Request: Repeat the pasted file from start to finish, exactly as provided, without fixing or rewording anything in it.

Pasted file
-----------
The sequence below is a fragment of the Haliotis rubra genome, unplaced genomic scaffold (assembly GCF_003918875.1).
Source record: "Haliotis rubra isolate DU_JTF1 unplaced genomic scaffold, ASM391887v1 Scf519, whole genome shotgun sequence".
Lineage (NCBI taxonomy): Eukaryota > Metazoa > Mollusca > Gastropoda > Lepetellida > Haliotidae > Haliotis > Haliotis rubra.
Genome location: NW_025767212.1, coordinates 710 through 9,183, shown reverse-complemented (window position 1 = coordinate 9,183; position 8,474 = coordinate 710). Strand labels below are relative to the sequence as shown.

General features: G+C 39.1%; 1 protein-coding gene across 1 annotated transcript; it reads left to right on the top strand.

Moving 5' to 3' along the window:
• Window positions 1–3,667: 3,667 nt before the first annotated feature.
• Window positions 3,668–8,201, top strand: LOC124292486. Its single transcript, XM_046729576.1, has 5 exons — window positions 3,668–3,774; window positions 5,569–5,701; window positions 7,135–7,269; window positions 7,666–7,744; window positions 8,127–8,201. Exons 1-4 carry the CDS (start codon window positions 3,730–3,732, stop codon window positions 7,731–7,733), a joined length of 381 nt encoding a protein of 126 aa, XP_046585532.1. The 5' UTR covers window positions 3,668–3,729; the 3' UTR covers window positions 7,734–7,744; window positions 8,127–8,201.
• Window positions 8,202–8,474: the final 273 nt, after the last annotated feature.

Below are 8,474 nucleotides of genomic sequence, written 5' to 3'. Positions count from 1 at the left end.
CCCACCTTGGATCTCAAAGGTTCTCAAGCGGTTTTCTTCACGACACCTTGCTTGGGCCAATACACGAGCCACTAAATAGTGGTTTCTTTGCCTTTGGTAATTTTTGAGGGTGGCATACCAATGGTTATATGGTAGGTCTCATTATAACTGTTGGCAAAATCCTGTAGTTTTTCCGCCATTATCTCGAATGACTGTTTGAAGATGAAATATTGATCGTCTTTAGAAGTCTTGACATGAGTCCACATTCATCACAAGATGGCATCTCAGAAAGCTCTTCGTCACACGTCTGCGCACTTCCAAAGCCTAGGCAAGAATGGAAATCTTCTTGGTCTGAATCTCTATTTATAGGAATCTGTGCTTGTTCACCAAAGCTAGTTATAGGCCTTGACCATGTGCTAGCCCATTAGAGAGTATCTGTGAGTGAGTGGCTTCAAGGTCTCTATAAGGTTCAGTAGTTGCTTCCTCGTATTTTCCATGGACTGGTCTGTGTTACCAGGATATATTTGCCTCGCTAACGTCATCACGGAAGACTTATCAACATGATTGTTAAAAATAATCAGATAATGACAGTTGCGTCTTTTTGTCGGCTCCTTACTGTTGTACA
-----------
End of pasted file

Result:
The sequence below is a fragment of the Haliotis rubra genome, unplaced genomic scaffold (assembly GCF_003918875.1).
Source record: "Haliotis rubra isolate DU_JTF1 unplaced genomic scaffold, ASM391887v1 Scf519, whole genome shotgun sequence".
Lineage (NCBI taxonomy): Eukaryota > Metazoa > Mollusca > Gastropoda > Lepetellida > Haliotidae > Haliotis > Haliotis rubra.
Genome location: NW_025767212.1, coordinates 710 through 9,183, shown reverse-complemented (window position 1 = coordinate 9,183; position 8,474 = coordinate 710). Strand labels below are relative to the sequence as shown.

General features: G+C 39.1%; 1 protein-coding gene across 1 annotated transcript; it reads left to right on the top strand.

Moving 5' to 3' along the window:
• Window positions 1–3,667: 3,667 nt before the first annotated feature.
• Window positions 3,668–8,201, top strand: LOC124292486. Its single transcript, XM_046729576.1, has 5 exons — window positions 3,668–3,774; window positions 5,569–5,701; window positions 7,135–7,269; window positions 7,666–7,744; window positions 8,127–8,201. Exons 1-4 carry the CDS (start codon window positions 3,730–3,732, stop codon window positions 7,731–7,733), a joined length of 381 nt encoding a protein of 126 aa, XP_046585532.1. The 5' UTR covers window positions 3,668–3,729; the 3' UTR covers window positions 7,734–7,744; window positions 8,127–8,201.
• Window positions 8,202–8,474: the final 273 nt, after the last annotated feature.

Below are 8,474 nucleotides of genomic sequence, written 5' to 3'. Positions count from 1 at the left end.
CCCACCTTGGATCTCAAAGGTTCTCAAGCGGTTTTCTTCACGACACCTTGCTTGGGCCAATACACGAGCCACTAAATAGTGGTTTCTTTGCCTTTGGTAATTTTTGAGGGTGGCATACCAATGGTTATATGGTAGGTCTCATTATAACTGTTGGCAAAATCCTGTAGTTTTTCCGCCATTATCTCGAATGACTGTTTGAAGATGAAATATTGATCGTCTTTAGAAGTCTTGACATGAGTCCACATTCATCACAAGATGGCATCTCAGAAAGCTCTTCGTCACACGTCTGCGCACTTCCAAAGCCTAGGCAAGAATGGAAATCTTCTTGGTCTGAATCTCTATTTATAGGAATCTGTGCTTGTTCACCAAAGCTAGTTATAGGCCTTGACCATGTGCTAGCCCATTAGAGAGTATCTGTGAGTGAGTGGCTTCAAGGTCTCTATAAGGTTCAGTAGTTGCTTCCTCGTATTTTCCATGGACTGGTCTGTGTTACCAGGATATATTTGCCTCGCTAACGTCATCACGGAAGACTTATCAACATGATTGTTAAAAATAATCAGATAATGACAGTTGCGTCTTTTTGTCGGCTCCTTACTGTTGTACA